BC Government Bypasses City of Maple Ridge in Supportive Housing Facility Decision and Location

The City of Maple Ridge has at times in recent years disagreed with the BC NDP government on how to address homelessness.

Article content

A unilateral decision by the British Columbia government to locate a supportive housing facility in Maple Ridge has a city councilor questioning the process but appreciating the project if, as promised, it helps residents recover from addictions.


Article content

The City of Maple Ridge has at times in recent years disagreed with the BC NDP government on how to address homelessness in the city of 82,000 and support people in recovering from addictions.

In announcing its decision to build a 52-unit housing facility late Friday, the provincial government noted that the province, BC Housing and the city couldn’t find a mutually agreeable site .

The province said that given the need to replace temporary housing units at a nearby location in Royal Crescent, it was accelerating the project directly to construction under legal authority that it says gives the province the right to do so.

Earl of the town of Maple Ridge. Ahmed Yousef said he was not sure how or why the province made the decision to go ahead with the project without the cooperation of the city. He did not know that the province was making the decision and said that it was possibly their way of doing things, rather than going through the municipal bureaucracy.


Article content

Yousef said that if the project is as proposed, where there will be supports and rehabilitation for the residents of the new homes, and it will also lead to new senior homes on the old site, he doesn’t see why anyone would oppose it.

“This sounds good … I like what I’m reading,” Yousef said after examining the British Columbia government statement on the project.

In a written statement, Maple Ridge Mayor Mike Morden said Saturday that the timing of the announcement was “very unexpected,” noting that he, British Columbia Attorney General David Eby, who is responsible for housing, and others members of the local community had been working together to do supportive housing in the city.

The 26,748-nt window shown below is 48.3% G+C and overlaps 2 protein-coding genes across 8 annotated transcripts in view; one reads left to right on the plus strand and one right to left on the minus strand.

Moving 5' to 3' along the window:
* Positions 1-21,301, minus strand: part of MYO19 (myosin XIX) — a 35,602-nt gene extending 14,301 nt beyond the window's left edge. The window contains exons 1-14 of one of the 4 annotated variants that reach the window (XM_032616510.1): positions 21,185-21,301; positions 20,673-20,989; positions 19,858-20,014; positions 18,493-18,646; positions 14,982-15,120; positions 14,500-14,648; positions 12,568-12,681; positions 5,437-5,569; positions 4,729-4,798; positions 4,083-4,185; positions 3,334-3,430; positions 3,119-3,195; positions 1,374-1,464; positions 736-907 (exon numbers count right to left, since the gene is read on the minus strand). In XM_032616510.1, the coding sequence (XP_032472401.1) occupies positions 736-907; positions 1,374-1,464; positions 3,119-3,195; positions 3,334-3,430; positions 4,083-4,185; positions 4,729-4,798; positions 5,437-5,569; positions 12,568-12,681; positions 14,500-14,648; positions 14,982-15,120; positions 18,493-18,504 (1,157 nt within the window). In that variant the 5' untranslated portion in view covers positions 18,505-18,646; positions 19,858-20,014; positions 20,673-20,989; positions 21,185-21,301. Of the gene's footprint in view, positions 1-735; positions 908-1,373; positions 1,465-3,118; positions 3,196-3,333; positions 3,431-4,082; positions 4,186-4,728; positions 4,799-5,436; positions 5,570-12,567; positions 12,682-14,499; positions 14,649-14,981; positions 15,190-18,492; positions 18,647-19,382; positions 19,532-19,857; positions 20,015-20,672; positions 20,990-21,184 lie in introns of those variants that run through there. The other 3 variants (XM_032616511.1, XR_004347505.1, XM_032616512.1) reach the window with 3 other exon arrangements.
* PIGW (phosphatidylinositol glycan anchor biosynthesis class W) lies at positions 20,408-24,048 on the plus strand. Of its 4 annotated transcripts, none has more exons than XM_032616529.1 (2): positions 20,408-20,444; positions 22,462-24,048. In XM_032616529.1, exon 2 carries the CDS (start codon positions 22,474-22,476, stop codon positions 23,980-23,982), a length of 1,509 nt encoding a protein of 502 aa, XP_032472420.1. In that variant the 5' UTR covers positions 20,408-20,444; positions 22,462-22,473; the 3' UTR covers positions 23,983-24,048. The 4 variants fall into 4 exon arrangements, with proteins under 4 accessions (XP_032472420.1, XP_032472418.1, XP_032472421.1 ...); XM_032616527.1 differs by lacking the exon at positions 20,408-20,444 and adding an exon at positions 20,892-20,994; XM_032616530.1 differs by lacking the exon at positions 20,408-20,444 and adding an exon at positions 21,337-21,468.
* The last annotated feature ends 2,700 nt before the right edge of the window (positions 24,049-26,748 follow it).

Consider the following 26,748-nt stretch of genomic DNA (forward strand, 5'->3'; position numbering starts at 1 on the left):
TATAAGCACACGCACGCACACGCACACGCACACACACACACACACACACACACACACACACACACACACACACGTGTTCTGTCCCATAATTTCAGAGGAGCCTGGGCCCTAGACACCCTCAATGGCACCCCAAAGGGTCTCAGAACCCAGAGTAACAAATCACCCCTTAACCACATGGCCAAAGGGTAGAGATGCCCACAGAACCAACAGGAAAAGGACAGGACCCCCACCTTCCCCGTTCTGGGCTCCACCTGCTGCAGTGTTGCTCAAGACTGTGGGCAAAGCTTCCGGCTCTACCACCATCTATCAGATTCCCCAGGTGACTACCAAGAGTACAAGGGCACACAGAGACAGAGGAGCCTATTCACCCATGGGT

He said he had many questions but was reserving further comment until the council had a chance to meet Tuesday.


Article content

No price tag has been set for the project that will be built in lots on Fraser and 224th streets, just south of downtown Maple Ridge. The new 52-unit installation is due to be completed in summer 2022 and will replace temporary modular units at the Royal Crescent site less than three blocks away. The 53 temporary units at Royal Crescent were built to house the homeless, including from a camp called Anita Place that closed in 2019.

In the past, Maple Ridge has fought with the provincial government over the construction of housing for the homeless. More than 10,000 residents signed a petition in 2019 against a provincial homeless housing project. And the city presented a successful resolution at the British Columbia Union of Municipalities convention calling for the province to respect municipal autonomy.


Article content

Morden had said in 2019 that the addicts were “raping and looting” in the city.

On Friday, Eby said the new 52-unit facility was a response to the urgent need to close the temporary modular housing at Royal Crescent. He said it was necessary to “move those residents to a more stable environment to continue their recovery journey and pave the way for senior housing in Royal Crescent so that more seniors in Maple Ridge have a safe and affordable place to call home.” .

The province said the project would support the safety of residents and the neighborhood, including with 24-hour staff on site.

According to BC Housing, the nonprofit organization The Coast Mental Health group will manage the housing project and provide services such as a meal program, life skills training, job skills training, and access to on-site health and clinical supports.

In a separate case this year, the British Columbia government overruled the Penticton city council’s wishes to keep a homeless shelter open. The city of Penticton is challenging the province’s powers to do so in a lawsuit in the BC Supreme Court.

[email protected]




Postmedia is committed to maintaining a lively but civilized discussion forum and encourages all readers to share their views on our articles. Comments can take up to an hour to moderate before appearing on the site. We ask that you keep your comments relevant and respectful. We have enabled email notifications – you will now receive an email if you receive a response to your comment, there is an update from a comment thread you follow, or if a user you follow comments. Visit our Community Principles for more information and details on how to adjust your E-mail settings.


Leave a Comment